SSI is sometimes associated with controversial politics and hyperbole (Graglia et al. 2018; Preukschat and Reed 2021; Windley 2020; Bouma and Robert 2021; Fry and Renieris 2020; Speelman 2020; Ishmaev 2020; Schneider 2019; Giannopoulou and Wang 2021; Cheesman 2020). In the United States, for instance, the political concept of self-sovereignty is embraced by “sovereign citizens” – individuals that refuse to acknowledge any government authority whatsoever (MacNab 2012; Ruff 2018; Haas 2016). Hence the following statement issued by Kim Cameron from Microsoft: “Self-Sovereign Identity makes me think of hillbillies on a survivalist kick” (Cameron 2018). The online Sovereign Individual movement also has an affinity with SSI. The movement significantly contributes to demand for decentralized digital identity solutions (Preukschat and Reed 2021). To understand what motivates the Sovereign Individual movement, Alex Preukschat and Drummond Reed from Evernym recommended a book called The Sovereign Individual: How to Survive and Thrive During the Collapse of the Welfare State. Preukschat and Reed (2021) describe the book’s authors as “prescient about the [online] decentralization movement”, even though the type of decentralization promoted by The Sovereign Individual is avowedly anti-democratic and “apocalyptic” (Davidson and Rees-Mogg 1997; O’Connell 2018). It is yet to be determined if SSI’s association with controversial politics and hyperbole will affect its adoption (Welling 2018; Bouma and Doerk 2020).

4 Research Opportunities

Decentralized digital identity – based on verifiable credentials and standardized digital wallets – is a rapidly evolving topic. Its implications are especially relevant to incumbent services that rely on the collection of personal information and usage data. Decentralized digital identity presents multiple opportunities for information systems research. Table 3 lists potential avenues and exemplary research questions.

Table 3 A suggested research agenda for decentralized digital identities

A first avenue for research is the assessment of worthwhile applications for verifiable credentials and digital wallets. In general, verifiable credentials and digital wallets are appropriate if: (a) the fast, machine-verifiable exchange of identity-related information is desired without the direct interaction of issuers and verifiers, (b) centralized identity management systems present privacy and security concerns, and (c) centralized identity management systems fail to achieve adoption among a diverse array of stakeholders due to a lack of trust or a fear of concentrated market power. The latter topic is strikingly similar to established research about the adoption of blockchain technology (Pedersen et al. 2019). The application of digital identities should be considered beyond natural persons to also include organizations and smart devices (Fedrecheski et al. 2020).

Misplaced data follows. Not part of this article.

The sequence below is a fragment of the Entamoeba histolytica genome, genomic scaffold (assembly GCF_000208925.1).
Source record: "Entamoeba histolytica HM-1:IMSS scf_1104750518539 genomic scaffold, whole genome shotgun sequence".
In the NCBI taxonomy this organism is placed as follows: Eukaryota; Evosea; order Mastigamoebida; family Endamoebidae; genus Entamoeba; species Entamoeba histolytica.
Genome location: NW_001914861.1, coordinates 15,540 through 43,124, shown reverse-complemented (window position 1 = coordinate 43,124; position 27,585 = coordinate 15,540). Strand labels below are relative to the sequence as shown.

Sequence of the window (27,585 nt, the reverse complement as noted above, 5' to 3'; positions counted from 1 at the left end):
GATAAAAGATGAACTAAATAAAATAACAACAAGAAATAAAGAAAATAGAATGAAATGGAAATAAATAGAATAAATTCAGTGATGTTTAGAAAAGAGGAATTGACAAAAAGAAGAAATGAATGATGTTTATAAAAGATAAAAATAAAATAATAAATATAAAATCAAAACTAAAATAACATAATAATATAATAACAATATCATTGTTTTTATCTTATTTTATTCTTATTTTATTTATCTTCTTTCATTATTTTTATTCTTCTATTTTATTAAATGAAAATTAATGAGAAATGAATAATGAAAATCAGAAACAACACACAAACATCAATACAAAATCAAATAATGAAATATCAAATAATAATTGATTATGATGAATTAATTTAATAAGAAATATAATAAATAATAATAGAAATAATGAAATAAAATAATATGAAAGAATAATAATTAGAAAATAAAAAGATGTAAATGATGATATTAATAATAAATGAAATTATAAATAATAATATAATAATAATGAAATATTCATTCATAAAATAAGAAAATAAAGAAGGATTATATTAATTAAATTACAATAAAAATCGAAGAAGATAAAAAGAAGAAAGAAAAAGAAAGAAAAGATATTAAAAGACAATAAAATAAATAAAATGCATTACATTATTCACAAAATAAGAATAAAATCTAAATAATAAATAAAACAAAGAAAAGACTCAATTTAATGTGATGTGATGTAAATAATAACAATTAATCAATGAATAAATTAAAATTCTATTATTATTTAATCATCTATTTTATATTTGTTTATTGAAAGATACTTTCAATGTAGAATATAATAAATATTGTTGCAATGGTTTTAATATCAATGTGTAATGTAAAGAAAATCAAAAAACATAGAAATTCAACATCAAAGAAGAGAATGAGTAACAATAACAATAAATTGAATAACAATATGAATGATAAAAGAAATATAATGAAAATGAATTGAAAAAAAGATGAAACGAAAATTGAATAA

Since decentralized digital identity management has the potential to affect business models that collect identity information and usage data, research can assess and investigate the consequences. How will companies that collect usage data adjust to the prospective adoption of decentralized digital identities? Can regulation prevent service providers from requesting more information from users than they require? How will decentralized digital identities affect data-driven platform strategies (De Reuver et al. 2018) and personalized advertisements (De Keyzer et al. 2015)?